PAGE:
Mary V. Bell
According to the United States Treasury, during the present week — Monday specifically — the U.S. government will have reached its debt limit of just under $14.3 trillion. As has likely been noticed by everyone, Republicans and Democrats are using this impending crisis to push their respective fiscal agendas. The Democrats indicate (though not unanimously) that given the fragile state of the economy, this is not the time to cut spending. Republicans generally feel that significant spending cuts must be agreed upon (in principle) before the debt limit can be increased.
Adding fuel to the fiscal fire were reports released last week on the financial soundness of two major social insurance programs: Medicare and Social Security. When the news of the “trust funds” associated with Social Security and Medicare is combined with debt ceiling limitations, it should given optimists reason to pause and financial pessimists reason to feel smugly insecure.
According to last week’s reports, Social Security — which combines the Old-Age and Survivors Insurance (OASI) and Disability Insurance (DI) funds — recorded an operational (excluding interest income) deficit of approximately $48.9 billion in 2010, which was aided by a small $2.4 billion transfer from the federal government’s general fund.
During the present year, the shortfall will continue, with a smaller projected operational deficit of $45.6 billion. However, the narrower deficit figure is based upon a huge general fund transfer to Social Security of over $105 billion. Thereafter, operational deficits will be recorded indefinitely into the future, with the Social Security Trust Fund (composed of a special class of U.S. Treasury securities) exhausted by 2036. It should be noted that the 2011 operational deficit is particularly large due to the temporary (one year) drop in the Social Security tax rate from 6.2 percent to 4.2 percent for wage earners.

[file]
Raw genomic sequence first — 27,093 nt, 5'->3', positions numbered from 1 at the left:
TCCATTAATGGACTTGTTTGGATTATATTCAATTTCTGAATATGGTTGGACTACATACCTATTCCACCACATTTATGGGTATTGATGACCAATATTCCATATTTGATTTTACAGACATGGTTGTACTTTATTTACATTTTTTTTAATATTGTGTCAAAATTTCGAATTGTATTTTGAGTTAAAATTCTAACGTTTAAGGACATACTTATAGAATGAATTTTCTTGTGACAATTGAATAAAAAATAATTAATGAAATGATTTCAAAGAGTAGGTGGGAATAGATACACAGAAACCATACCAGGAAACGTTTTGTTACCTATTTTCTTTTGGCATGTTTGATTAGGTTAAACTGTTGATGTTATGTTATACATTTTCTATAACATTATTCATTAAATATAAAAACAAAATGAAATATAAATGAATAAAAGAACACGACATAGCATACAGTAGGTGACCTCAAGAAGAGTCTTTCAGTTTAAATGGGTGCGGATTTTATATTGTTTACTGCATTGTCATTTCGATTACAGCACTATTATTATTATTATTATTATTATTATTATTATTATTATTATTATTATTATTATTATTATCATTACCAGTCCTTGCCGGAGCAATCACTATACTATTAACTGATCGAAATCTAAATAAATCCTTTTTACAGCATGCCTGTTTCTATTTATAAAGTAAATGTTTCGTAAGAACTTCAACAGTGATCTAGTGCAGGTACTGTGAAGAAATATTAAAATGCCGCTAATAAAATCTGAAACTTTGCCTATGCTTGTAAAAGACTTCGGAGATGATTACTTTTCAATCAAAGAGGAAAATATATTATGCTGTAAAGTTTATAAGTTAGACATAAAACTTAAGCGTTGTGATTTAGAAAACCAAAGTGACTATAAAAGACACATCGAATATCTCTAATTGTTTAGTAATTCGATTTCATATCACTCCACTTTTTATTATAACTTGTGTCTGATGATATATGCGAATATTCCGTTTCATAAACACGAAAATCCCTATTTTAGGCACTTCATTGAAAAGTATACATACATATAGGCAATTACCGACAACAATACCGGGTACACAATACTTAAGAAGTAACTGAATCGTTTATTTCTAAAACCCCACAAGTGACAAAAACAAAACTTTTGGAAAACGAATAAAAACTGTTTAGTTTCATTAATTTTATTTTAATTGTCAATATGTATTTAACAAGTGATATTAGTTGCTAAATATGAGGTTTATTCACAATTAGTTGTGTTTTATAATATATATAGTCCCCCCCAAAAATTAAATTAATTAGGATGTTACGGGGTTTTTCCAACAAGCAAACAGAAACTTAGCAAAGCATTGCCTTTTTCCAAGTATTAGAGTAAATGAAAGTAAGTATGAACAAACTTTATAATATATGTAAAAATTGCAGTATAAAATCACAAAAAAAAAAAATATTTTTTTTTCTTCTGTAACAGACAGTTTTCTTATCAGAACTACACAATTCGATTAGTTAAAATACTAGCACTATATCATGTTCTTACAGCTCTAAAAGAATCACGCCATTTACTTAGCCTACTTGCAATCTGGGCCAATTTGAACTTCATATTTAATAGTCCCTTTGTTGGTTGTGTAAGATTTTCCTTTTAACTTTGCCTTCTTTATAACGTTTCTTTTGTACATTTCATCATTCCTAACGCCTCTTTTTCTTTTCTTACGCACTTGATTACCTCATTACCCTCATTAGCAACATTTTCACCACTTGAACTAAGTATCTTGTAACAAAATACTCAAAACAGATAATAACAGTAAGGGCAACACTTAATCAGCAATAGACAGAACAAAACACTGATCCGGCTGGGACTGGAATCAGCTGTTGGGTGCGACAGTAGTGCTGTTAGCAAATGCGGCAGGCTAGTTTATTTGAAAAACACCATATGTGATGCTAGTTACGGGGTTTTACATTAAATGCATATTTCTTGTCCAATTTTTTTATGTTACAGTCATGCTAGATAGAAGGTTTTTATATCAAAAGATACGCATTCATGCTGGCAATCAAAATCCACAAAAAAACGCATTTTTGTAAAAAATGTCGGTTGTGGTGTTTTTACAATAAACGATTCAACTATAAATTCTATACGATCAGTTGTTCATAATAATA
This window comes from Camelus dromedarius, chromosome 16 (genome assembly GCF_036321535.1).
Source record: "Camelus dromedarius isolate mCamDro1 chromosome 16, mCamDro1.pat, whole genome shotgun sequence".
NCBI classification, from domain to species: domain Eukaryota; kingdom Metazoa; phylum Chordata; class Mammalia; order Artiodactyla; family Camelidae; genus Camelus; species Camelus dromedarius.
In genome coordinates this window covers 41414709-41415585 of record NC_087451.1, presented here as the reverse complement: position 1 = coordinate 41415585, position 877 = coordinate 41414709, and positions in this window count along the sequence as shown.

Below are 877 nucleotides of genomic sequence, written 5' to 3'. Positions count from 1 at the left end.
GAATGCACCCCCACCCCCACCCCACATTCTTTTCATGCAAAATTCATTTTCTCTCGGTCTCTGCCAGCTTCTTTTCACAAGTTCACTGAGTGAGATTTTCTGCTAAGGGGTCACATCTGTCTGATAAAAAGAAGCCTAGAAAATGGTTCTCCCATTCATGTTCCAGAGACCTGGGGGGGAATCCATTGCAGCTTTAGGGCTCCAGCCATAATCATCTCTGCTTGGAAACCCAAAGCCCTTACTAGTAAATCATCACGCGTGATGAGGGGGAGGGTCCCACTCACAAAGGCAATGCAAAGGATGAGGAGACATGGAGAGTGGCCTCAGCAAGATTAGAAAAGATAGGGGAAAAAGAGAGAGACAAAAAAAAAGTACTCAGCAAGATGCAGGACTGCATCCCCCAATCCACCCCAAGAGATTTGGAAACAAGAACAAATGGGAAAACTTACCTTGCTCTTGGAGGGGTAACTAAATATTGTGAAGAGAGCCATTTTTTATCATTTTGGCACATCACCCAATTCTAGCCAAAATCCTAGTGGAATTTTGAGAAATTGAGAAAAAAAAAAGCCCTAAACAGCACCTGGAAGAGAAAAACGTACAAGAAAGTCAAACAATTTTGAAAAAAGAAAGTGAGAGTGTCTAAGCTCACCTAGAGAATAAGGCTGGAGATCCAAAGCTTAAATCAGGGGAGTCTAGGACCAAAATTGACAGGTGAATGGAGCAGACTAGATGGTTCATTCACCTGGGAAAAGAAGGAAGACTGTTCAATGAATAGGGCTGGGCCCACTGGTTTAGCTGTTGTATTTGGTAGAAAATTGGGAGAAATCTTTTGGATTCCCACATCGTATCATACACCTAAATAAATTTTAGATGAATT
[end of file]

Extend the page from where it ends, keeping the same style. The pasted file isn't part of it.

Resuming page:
In the case of Medicare, the most significant trust fund issue is Medicare Part A, which provides inpatient and related care for those requiring hospitalization. Such expenses are paid for through the 1.45 percent point tax on payrolls, with both employers and employees paying that same percentage. In 2008 the Hospital Insurance Trust Fund recorded its first operational deficit. According to estimates released last week, the HI Trust Fund (composed of a special class of Treasury securities) will be exhausted by 2024, a full five years earlier than estimates released just one year ago.
For both Social Security and Medicare Part A, once the trust funds are officially exhausted the systems will be able to pay only a portion of anticipated expenditures, with a new funding source (such as the General Fund or some new tax) required to make presently unfunded expenditures possible. As time progresses, these unfunded obligations as the law presently exists can amount to hundreds of billions of dollars per year depending upon the economic assumptions used in outlying years.
And just to more fully understand the urgency of the issues involved, consider the debt ceiling issue currently under debate. As matters now stand the Treasury estimates that Congress and the president have until early August before short term cash-management efforts make the U.S. government at risk of defaulting on its financial obligations to somebody, including holders of Treasury securities and/or citizens due to receive some sort of government payment.
One such payment would be those associated with Social Security checks sent monthly to qualified recipients. While such a decision may be unlikely, the U.S. government might be forced to reduce such payments even though retirees are entitled to such payments. One might wonder why the securities in the “trust fund” could not be sold to produce an income stream to allow the government to honor its covenant with seniors.
Sadly, as mentioned earlier with both Social Security and Medicare, the trust funds are stuffed with “special issue” U.S. Treasury securities. This is a fancy way of saying they are non-marketable financial instruments that can only be sold to the original issuer, which is to say, the U.S. government. And since the debt limit does not allow new securities to be sold, recovery of those funds is not possible, forcing the government to potentially default on its obligation to Social Security recipients.
To say the least, such a reality should finally put to rest the notion that Medicare and Social Security are on sound footing for years to come (2024 and 2036, respectively). That is only true with unlimited borrowing capabilities, and even the U.S. government can only push its borrowing capacity so far before bumping up against economic and financial market realities.
Dr. James Newton serves as chief economic advisor to Commerce National Bank and is an auxiliary faculty member in economics and statistics at Ohio State University-Marion.
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